Open Access News

News from the open access movement


Friday, March 23, 2007

Profile of John Willinsky and the Public Knowledge Project

Bruce Byfield, Open access and open source intersect in Public Knowledge Project, IT Manager's Journal, March 23, 2007.  Excerpt:

The Public Knowledge Project (PKP) is a hybrid of two philosophical trends in technology: the well-known free and open source software movement, and the open access movement, whose goal is to provide free online access to scholarly research. By combining advocacy with the software tools needed to accomplish its aims, in nine years the project has grown to become a significant force in academic online publishing.

PKP was founded in 1998 by John Willinsky, a professor in the Department of Language and Literacy Education at the University of British Columbia....[T]the project arose directly out of two of Willinsky's research interests. The first was his interest in post-colonialism, the study of developing nations since the end of the European empires. Having just published a post-colonial study entitled Learning to divide the world: Education at Empire's end, Willinsky says, "It was very much a question of what I could do...."  In other words, how could he enable researchers in developing nations to participate more readily in academic discourse?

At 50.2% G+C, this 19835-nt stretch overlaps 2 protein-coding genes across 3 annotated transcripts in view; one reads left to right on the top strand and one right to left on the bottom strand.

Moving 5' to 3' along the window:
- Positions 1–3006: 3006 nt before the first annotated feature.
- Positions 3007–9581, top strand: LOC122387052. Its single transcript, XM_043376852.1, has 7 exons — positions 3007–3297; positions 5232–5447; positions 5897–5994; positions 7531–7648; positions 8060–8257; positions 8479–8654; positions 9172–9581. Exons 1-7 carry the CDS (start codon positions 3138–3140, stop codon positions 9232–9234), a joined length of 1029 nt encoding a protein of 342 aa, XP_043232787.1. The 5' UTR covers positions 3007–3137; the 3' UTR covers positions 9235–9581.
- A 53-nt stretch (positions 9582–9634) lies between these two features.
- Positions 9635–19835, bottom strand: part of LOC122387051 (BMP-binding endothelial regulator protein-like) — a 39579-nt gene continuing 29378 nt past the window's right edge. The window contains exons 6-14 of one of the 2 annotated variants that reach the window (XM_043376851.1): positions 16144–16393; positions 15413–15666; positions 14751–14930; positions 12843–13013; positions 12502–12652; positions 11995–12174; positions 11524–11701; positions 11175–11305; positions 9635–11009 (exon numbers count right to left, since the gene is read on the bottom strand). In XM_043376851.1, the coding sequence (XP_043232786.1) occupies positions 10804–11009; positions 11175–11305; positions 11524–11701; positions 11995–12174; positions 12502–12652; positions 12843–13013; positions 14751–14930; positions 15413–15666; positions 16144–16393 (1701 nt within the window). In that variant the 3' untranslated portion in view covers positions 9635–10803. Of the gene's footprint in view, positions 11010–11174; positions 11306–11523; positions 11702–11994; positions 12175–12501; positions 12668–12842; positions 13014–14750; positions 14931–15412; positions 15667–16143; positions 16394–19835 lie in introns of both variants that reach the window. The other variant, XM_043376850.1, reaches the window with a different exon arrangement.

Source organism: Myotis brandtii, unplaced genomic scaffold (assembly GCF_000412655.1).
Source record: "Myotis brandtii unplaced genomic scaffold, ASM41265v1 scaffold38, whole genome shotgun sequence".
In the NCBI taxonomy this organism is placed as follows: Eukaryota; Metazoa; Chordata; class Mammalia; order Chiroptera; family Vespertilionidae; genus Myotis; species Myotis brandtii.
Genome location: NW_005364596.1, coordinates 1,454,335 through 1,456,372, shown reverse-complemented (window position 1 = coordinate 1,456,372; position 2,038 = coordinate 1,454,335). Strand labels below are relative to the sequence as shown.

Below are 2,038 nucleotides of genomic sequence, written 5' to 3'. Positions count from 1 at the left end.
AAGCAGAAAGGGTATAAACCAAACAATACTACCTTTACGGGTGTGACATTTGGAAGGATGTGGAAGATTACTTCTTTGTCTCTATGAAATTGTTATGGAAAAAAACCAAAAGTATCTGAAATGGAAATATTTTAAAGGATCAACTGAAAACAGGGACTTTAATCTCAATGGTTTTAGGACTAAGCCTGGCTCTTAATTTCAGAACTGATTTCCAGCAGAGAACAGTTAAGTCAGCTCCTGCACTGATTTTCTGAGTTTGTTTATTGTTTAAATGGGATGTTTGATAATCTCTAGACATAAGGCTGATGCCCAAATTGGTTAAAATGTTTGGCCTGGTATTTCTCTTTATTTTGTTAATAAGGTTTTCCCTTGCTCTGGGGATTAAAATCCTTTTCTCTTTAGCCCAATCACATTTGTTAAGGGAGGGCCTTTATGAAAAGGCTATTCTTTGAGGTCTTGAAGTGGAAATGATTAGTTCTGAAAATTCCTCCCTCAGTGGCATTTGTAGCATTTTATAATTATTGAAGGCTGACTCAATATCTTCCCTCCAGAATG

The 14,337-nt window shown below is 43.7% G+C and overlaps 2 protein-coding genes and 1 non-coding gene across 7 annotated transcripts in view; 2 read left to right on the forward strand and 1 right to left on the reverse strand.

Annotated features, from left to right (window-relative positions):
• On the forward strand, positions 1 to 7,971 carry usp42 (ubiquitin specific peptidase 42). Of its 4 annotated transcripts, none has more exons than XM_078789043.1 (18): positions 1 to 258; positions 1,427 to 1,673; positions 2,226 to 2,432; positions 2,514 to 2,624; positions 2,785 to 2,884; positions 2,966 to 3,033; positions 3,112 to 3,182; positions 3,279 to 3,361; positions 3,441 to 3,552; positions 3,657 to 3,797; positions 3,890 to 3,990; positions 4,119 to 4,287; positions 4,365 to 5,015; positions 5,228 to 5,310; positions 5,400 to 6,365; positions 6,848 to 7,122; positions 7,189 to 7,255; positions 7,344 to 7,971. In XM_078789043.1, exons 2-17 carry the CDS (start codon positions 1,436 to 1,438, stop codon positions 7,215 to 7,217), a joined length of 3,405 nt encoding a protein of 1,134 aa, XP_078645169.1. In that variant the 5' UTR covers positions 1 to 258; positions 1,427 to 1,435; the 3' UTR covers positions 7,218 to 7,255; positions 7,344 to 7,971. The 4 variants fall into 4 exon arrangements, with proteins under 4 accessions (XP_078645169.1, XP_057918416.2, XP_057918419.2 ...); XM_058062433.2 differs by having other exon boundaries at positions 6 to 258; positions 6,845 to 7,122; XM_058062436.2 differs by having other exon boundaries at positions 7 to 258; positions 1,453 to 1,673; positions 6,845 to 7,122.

Willinsky's second interest was in improving access to research to the general public. Through experiments done in collaboration with The Vancouver Sun and the British Columbia Teachers' Federation, Willinsky concluded that "only a limited sample of research could be provided. Otherwise, [teachers] needed access to a university library. I was frustrated by my inability to share research."

From these interests, PKP was born. During the first two years of the project, these original motivations were supplemented by the rise of the open access movement. As Alec Smecher, a full-time developer with PKP, says, "The open access movement is trying to free up control of journals so that it's not in the hands of a few publishers." The movement also shares Willinsky's concerns with rising periodical costs and access to knowledge in developing nations....

Originally hosted in the University of British Columbia's Faculty of Education, the project is now a joint effort of the University of British Columbia and Simon Fraser University. The project is active in the African Journals Online program, and last month it received a $5.8 million Canadian grant from the Canadian Foundation of Innovation....

Like most open source projects, PKP keeps no formal record of users. However, Smecher estimates that Open Journal Systems alone has more than a thousand installations worldwide....

The project's forum is increasingly active with all levels of users, and all translations for Open Journal Systems except the French one have been contributed by volunteers....

"We didn't revolutionize the entire world of scholarly publishing in nine years," [Willinsky] says. "But, on the other hand, the success of the software exceeded any expectation I had. And the pleasure of helping new journals start, not just in developing countries, but among editors who have been fired because of editorial interference, and new groups that wouldn't have been able to organize earlier -- these kinds of questions of academic freedom and editorial independence have been achievements we hadn't expected." ...